At the dawn of 1966, after the Tipo 33 project conceived by Satta’s team was yielded to Autodelta, Giuseppe Busso proposed a project for a new rear-engine sports vehicle, which however had to feature the GTA’s four-cylinder engine: the Scarabeo. The engine was installed transversally to the rear, in one block with clutch and gearbox. From here
, the movement was transmitted to the differential through an unusual shaft placed at a 45° angle. For the suspensions, Busso was inspired on the scheme used in the front of the Renault R8, with which Alfa Romeo had excellent relations, while the tubular chassis took up the ambitious solution - already seen on the 33 – of the tubular ladder frame on the sides of the cockpit, which contained the fuel tanks. The study of the bodywork was assigned to OSI from Borgaro Torinese: a first, fascinating model with the steering wheel on the right side was presented at the Paris Motor Show in October 1966; later on, a second simplified prototype (displayed here) and a barchetta were designed, but the latter was never completed.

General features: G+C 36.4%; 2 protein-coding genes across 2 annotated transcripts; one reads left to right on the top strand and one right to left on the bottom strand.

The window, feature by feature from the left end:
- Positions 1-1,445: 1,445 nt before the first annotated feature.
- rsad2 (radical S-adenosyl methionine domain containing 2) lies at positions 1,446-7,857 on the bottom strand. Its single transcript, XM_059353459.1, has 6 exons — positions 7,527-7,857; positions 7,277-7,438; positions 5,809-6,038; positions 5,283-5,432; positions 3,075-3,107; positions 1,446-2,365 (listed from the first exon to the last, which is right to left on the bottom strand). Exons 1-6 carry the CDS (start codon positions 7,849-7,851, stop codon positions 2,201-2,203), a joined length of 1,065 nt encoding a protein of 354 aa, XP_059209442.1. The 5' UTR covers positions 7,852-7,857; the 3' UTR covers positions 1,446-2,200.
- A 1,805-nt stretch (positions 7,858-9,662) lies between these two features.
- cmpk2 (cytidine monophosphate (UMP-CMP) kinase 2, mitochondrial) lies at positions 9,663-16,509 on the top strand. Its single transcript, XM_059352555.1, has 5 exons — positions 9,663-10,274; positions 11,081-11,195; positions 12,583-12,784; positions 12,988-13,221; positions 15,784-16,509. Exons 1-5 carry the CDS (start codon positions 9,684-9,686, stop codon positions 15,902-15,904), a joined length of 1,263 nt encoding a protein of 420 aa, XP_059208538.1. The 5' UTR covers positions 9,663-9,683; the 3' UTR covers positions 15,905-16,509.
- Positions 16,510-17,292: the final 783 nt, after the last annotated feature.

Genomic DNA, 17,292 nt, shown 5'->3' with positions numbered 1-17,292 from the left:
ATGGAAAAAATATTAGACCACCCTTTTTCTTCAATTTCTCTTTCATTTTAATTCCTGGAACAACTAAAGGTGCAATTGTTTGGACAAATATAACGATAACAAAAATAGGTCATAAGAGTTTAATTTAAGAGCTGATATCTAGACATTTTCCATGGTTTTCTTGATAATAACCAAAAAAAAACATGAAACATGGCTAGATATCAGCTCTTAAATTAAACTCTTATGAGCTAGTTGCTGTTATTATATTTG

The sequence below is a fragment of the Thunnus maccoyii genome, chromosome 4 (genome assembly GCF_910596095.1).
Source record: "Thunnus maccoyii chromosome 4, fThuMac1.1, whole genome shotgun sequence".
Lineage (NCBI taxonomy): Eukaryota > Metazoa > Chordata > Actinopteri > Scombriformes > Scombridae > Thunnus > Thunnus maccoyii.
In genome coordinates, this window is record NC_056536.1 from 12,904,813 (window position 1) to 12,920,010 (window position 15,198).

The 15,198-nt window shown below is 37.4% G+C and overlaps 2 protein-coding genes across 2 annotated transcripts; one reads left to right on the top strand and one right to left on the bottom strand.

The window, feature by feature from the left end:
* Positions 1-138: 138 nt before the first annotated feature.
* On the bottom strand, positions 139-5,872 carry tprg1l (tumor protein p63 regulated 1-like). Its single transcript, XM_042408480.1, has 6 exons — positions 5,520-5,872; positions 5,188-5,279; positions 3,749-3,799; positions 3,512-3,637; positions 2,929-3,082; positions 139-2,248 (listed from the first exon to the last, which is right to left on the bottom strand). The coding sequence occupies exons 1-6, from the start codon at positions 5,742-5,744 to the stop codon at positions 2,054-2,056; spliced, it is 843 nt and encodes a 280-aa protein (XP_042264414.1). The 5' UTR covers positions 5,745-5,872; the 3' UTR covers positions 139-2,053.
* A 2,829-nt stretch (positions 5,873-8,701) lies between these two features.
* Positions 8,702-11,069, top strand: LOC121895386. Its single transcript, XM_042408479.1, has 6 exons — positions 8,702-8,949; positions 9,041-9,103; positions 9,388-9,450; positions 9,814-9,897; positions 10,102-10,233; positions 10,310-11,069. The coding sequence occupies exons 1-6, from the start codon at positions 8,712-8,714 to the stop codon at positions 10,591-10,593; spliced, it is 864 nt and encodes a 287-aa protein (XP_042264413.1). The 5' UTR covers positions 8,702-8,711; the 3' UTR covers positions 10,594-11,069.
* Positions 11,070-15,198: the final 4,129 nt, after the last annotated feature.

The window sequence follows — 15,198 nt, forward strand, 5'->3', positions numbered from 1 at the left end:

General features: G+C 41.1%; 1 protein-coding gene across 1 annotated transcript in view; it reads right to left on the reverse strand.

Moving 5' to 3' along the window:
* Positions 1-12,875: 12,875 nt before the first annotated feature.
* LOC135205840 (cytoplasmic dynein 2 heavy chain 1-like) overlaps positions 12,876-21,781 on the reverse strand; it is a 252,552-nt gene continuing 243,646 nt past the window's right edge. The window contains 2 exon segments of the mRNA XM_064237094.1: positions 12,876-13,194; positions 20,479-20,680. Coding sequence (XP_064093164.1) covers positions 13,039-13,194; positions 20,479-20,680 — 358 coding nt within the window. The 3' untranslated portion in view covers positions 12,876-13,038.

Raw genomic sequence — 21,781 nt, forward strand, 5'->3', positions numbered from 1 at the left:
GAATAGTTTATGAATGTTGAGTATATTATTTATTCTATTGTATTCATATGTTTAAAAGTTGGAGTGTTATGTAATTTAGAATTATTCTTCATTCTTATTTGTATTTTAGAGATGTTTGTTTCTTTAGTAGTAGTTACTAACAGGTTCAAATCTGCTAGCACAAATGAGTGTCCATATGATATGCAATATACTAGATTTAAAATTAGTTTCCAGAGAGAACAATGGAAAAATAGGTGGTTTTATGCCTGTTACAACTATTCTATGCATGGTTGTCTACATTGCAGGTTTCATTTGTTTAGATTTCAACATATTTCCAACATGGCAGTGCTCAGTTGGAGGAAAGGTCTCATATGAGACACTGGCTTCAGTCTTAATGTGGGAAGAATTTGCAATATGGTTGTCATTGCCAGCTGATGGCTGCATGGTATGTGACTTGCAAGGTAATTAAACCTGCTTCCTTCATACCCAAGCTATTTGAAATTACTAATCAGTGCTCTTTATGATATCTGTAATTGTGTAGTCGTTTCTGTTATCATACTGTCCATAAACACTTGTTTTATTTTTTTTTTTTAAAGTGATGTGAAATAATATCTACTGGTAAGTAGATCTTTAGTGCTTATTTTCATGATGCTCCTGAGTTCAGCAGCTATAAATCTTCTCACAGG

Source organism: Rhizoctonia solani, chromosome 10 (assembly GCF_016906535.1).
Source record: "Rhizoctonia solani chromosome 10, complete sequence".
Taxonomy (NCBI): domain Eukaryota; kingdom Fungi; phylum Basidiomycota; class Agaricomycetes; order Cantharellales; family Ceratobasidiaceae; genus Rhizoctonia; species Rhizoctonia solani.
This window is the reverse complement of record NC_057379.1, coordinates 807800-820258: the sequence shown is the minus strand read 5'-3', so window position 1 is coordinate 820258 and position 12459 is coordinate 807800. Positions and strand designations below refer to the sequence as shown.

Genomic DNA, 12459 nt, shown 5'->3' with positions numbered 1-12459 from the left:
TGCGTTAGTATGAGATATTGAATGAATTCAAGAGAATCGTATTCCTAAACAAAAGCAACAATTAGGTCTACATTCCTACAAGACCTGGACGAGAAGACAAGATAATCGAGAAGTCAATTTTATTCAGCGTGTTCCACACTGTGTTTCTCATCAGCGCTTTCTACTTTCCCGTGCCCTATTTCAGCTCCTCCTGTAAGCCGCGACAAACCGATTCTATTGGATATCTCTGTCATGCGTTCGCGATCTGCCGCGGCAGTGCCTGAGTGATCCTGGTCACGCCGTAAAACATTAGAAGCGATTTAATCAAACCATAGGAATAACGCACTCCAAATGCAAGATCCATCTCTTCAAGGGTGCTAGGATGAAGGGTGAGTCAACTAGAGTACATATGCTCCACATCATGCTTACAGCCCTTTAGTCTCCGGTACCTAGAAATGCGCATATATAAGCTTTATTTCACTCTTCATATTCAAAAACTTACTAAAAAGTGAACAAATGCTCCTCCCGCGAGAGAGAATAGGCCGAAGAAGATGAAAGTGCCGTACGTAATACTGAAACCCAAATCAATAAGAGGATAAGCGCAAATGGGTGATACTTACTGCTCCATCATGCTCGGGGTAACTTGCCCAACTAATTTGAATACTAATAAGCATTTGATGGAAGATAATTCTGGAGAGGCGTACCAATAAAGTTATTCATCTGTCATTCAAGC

|Engine||Rear, vertical transversal, 4 in-line cylinders, cylinder block and head in light-alloy, 2 overhead camshafts with double chain control|
|Cylinder capacity||cc 1570 (mm 78x82)|
|Maximum power||115 hp at 6000 rpm|
|Maximum speed||Km/h 200|
Former Ghia president Luigi Segre and Arrigo Olivetti founded O.S.I. in Turin in 1960. Even though the “Officine Stampaggi Industriali” (Industrial Moulding Workshops) would survive for eight years only, they were still able to leave a deep imprint on Italian car design. Besides Segre and the profitable cooperation with Ghia, Tom Tjaarda, Sergio Sartorelli, and Giovanni Michelotti were also part of the design team. Though they remained anonymous, many other workers were no less talented, and were later partially integrated in the Fiat Style Center on Dante Giacosa’s request. Once the internal Style Center was shut down in 1967, and the following year OSI went back to dealing exclusively with mouldings.